Police departments across the country have suspended officers or referred them to internal reviews for attending the events on Jan. 6 in Washington that devolved into an assault on the U.S. Capitol.

The commanding officers or officials involved in the cases in New Hampshire, Pennsylvania, Texas and Washington State stressed that while the officers attended as private citizens, the question of whether they broke the law would be investigated.

In San Antonio, Sheriff Javier Salazar of Bexar County said he had referred Lt. Roxanne Mathai to the internal investigations department after she posted a video of herself on Facebook from near the Capitol, wearing a red, white and blue face mask and wrapped in an American flag. The officer waxed enthusiastic about the day but stated explicitly that she would not enter the Capitol.

Plumes of tear gas waft in the background of the video, and Mr. Salazar said investigators would determine whether police had declared the gathering an unlawful assembly. “If that is the case and she remained on scene and began filming and began making challenging statements, that means breaking the law,” the sheriff said.

Mr. Salazar, noting that Ms. Mathai had already been suspended from the force since October on another matter, said at a news conference on Friday that he had referred the video to the F.B.I. and to the internal investigations department.

Ms. Mathai could not be reached for comment.

Thomas Goldie, a Pennsylvania police officer, posted pictures of himself on Facebook from the rally wearing a Trump cap, but there was not yet any indication that he had been in the Capitol, said Jim Miller, chief of the Zelienople Police Department, a 10-member force in a small town 29 miles north of Pittsburgh.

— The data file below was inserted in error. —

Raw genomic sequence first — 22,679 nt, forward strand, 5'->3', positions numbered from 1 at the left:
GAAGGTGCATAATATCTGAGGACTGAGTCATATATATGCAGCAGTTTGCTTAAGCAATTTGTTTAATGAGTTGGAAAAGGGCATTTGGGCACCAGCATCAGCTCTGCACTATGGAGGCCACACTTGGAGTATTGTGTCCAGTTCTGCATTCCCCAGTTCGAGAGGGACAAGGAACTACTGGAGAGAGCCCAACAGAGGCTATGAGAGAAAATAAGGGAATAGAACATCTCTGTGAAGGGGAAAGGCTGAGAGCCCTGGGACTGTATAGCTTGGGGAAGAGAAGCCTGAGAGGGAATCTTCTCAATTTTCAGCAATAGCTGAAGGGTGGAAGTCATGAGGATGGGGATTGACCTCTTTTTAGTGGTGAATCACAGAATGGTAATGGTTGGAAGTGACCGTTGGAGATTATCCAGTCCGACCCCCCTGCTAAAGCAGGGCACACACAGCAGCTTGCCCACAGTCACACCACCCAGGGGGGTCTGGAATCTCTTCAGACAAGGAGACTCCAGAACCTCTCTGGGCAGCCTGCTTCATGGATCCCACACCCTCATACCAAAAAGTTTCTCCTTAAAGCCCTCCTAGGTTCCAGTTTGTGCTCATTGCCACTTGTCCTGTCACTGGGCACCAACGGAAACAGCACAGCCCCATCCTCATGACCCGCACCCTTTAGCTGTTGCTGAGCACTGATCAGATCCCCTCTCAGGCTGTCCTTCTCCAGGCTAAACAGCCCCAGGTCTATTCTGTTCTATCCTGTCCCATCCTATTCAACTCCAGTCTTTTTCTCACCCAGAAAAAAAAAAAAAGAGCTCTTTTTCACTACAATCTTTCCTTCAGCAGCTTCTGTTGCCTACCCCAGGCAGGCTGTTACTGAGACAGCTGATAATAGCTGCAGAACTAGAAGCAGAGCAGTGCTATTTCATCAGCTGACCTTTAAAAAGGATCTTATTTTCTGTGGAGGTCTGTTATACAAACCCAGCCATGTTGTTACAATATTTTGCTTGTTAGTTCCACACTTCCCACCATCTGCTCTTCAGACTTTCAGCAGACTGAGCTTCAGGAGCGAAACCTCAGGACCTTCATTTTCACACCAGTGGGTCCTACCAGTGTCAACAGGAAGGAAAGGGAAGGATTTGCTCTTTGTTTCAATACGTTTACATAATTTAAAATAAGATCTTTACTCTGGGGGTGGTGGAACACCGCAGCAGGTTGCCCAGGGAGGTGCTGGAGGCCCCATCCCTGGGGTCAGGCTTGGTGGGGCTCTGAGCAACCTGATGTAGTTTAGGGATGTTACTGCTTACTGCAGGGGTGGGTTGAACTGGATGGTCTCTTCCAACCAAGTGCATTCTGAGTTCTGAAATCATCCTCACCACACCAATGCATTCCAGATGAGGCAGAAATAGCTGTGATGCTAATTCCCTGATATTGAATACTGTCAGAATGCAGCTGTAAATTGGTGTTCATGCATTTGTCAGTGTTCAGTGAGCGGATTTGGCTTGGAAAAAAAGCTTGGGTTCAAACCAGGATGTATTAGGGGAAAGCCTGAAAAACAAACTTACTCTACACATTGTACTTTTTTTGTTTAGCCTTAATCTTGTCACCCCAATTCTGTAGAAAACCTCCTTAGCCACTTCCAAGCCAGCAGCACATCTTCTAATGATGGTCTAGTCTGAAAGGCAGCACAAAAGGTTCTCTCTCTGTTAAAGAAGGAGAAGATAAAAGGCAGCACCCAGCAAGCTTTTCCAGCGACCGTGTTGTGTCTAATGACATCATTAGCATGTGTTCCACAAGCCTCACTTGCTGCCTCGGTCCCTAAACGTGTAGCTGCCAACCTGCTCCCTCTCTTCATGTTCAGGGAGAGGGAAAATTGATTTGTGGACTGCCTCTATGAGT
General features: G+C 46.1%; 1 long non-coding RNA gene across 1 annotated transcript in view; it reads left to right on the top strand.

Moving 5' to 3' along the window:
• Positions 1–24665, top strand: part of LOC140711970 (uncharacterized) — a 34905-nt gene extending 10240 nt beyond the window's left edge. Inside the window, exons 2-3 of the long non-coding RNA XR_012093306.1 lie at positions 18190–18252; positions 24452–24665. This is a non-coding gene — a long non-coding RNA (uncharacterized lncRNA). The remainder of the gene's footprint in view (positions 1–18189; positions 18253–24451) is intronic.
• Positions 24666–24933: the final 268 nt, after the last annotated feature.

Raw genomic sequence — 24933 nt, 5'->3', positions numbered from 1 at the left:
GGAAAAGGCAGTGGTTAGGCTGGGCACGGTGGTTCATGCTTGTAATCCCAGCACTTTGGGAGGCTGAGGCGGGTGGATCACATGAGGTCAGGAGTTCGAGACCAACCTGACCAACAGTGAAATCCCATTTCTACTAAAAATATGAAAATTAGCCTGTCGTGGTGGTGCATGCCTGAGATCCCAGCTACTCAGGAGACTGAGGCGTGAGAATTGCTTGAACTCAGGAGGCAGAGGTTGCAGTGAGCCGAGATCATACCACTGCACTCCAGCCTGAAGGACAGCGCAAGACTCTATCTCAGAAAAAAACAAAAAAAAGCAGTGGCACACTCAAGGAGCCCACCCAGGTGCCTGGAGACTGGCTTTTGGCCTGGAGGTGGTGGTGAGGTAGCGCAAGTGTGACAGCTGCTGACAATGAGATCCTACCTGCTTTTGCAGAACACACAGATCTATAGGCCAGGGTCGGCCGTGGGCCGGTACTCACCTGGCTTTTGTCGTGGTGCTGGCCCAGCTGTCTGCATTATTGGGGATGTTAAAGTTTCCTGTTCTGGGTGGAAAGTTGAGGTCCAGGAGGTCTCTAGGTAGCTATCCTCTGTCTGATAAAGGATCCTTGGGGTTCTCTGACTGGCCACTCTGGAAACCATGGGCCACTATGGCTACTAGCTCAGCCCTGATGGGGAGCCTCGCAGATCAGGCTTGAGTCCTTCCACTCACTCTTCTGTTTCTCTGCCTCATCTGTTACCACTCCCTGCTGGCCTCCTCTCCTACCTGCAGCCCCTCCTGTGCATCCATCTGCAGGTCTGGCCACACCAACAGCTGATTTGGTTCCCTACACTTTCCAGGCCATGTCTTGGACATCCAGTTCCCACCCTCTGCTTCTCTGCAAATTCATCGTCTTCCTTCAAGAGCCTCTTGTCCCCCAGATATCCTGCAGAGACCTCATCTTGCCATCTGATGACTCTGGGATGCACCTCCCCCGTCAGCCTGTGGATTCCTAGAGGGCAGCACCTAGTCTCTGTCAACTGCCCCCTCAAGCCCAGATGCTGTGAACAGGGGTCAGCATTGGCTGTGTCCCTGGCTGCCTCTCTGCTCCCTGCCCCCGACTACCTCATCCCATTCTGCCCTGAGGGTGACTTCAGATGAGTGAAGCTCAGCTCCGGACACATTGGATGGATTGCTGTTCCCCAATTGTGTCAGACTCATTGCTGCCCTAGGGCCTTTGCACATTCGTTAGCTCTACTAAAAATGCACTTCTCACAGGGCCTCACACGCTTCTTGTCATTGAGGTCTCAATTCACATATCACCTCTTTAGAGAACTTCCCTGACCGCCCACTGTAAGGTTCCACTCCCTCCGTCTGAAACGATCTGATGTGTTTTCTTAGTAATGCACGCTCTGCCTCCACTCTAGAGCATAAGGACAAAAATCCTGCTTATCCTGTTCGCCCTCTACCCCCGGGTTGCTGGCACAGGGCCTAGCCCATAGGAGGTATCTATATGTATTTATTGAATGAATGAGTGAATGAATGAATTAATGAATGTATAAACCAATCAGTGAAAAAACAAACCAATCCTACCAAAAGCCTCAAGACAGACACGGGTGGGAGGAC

“Him being there is not a problem — he had a right to be there, but not to break into the Capitol, obviously,” said Mr. Miller, adding that the legal department was reviewing the matter. Mr. Miller said Mr. Goldie was on vacation and had yet to return. Mr. Goldie did not respond to telephone messages.

In Seattle, the Police Department announced on Friday that two officers were being placed on administrative leave after attending the demonstration. Internal investigators would determine if the officers were directly involved in any of the illegal events, Chief Adrian Diaz said in a statement.

And in Troy, N.H., Richard Thackston, the head of the town Board of Selectmen expressed support for the police chief, David Ellis, after there were calls for his resignation for attending the events in Washington. Neither man responded to telephone messages left at the town hall and with the police dispatcher.

Mr. Ellis told New Hampshire Public Radio that he opposed the violence. At a regular meeting of the selectmen on Thursday night, Mr. Thackston said Troy residents and many outsiders had called for Mr. Ellis to be dismissed.

He said that while the events at the Capitol were appalling, everybody has the right to participate in political events without fear of being fired. “So, Dave Ellis in my book is just fine,” Mr. Ellis added. “And the rest of the world needs to go about and mind its own damn business.”

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